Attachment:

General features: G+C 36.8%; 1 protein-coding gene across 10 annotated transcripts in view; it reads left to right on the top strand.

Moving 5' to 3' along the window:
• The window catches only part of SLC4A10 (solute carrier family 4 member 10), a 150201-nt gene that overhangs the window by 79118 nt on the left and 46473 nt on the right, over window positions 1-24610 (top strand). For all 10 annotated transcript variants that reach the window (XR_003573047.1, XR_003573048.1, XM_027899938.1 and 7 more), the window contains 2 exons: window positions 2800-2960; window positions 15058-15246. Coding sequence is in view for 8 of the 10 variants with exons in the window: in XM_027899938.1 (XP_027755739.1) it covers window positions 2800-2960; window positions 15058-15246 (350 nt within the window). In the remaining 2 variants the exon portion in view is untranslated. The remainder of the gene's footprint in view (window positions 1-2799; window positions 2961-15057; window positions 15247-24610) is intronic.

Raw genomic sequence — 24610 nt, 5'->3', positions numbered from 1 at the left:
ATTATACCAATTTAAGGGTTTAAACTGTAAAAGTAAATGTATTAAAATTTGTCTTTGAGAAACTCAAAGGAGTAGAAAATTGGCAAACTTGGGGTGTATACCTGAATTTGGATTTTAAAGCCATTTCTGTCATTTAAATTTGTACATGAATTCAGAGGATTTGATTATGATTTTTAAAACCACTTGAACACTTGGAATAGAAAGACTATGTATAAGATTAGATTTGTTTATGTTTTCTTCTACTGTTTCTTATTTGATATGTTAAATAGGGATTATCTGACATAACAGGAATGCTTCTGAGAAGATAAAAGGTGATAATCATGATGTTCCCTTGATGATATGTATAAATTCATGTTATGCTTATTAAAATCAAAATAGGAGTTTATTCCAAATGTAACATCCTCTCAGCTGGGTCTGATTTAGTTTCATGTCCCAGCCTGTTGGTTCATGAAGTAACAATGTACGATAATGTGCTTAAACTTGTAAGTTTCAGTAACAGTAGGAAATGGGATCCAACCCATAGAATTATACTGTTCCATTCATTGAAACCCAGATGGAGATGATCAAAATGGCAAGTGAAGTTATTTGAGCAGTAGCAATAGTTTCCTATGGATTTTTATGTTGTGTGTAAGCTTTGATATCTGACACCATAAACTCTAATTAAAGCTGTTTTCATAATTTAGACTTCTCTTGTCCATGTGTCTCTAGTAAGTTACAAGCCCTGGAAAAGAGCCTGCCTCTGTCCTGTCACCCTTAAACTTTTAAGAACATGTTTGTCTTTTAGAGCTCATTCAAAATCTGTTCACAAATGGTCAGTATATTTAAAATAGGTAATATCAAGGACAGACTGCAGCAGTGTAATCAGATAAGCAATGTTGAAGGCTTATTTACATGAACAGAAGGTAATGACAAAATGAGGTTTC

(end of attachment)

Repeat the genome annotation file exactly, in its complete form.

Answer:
General features: G+C 36.8%; 1 protein-coding gene across 10 annotated transcripts in view; it reads left to right on the top strand.

Moving 5' to 3' along the window:
• The window catches only part of SLC4A10 (solute carrier family 4 member 10), a 150201-nt gene that overhangs the window by 79118 nt on the left and 46473 nt on the right, over window positions 1-24610 (top strand). For all 10 annotated transcript variants that reach the window (XR_003573047.1, XR_003573048.1, XM_027899938.1 and 7 more), the window contains 2 exons: window positions 2800-2960; window positions 15058-15246. Coding sequence is in view for 8 of the 10 variants with exons in the window: in XM_027899938.1 (XP_027755739.1) it covers window positions 2800-2960; window positions 15058-15246 (350 nt within the window). In the remaining 2 variants the exon portion in view is untranslated. The remainder of the gene's footprint in view (window positions 1-2799; window positions 2961-15057; window positions 15247-24610) is intronic.

Raw genomic sequence — 24610 nt, 5'->3', positions numbered from 1 at the left:
ATTATACCAATTTAAGGGTTTAAACTGTAAAAGTAAATGTATTAAAATTTGTCTTTGAGAAACTCAAAGGAGTAGAAAATTGGCAAACTTGGGGTGTATACCTGAATTTGGATTTTAAAGCCATTTCTGTCATTTAAATTTGTACATGAATTCAGAGGATTTGATTATGATTTTTAAAACCACTTGAACACTTGGAATAGAAAGACTATGTATAAGATTAGATTTGTTTATGTTTTCTTCTACTGTTTCTTATTTGATATGTTAAATAGGGATTATCTGACATAACAGGAATGCTTCTGAGAAGATAAAAGGTGATAATCATGATGTTCCCTTGATGATATGTATAAATTCATGTTATGCTTATTAAAATCAAAATAGGAGTTTATTCCAAATGTAACATCCTCTCAGCTGGGTCTGATTTAGTTTCATGTCCCAGCCTGTTGGTTCATGAAGTAACAATGTACGATAATGTGCTTAAACTTGTAAGTTTCAGTAACAGTAGGAAATGGGATCCAACCCATAGAATTATACTGTTCCATTCATTGAAACCCAGATGGAGATGATCAAAATGGCAAGTGAAGTTATTTGAGCAGTAGCAATAGTTTCCTATGGATTTTTATGTTGTGTGTAAGCTTTGATATCTGACACCATAAACTCTAATTAAAGCTGTTTTCATAATTTAGACTTCTCTTGTCCATGTGTCTCTAGTAAGTTACAAGCCCTGGAAAAGAGCCTGCCTCTGTCCTGTCACCCTTAAACTTTTAAGAACATGTTTGTCTTTTAGAGCTCATTCAAAATCTGTTCACAAATGGTCAGTATATTTAAAATAGGTAATATCAAGGACAGACTGCAGCAGTGTAATCAGATAAGCAATGTTGAAGGCTTATTTACATGAACAGAAGGTAATGACAAAATGAGGTTTC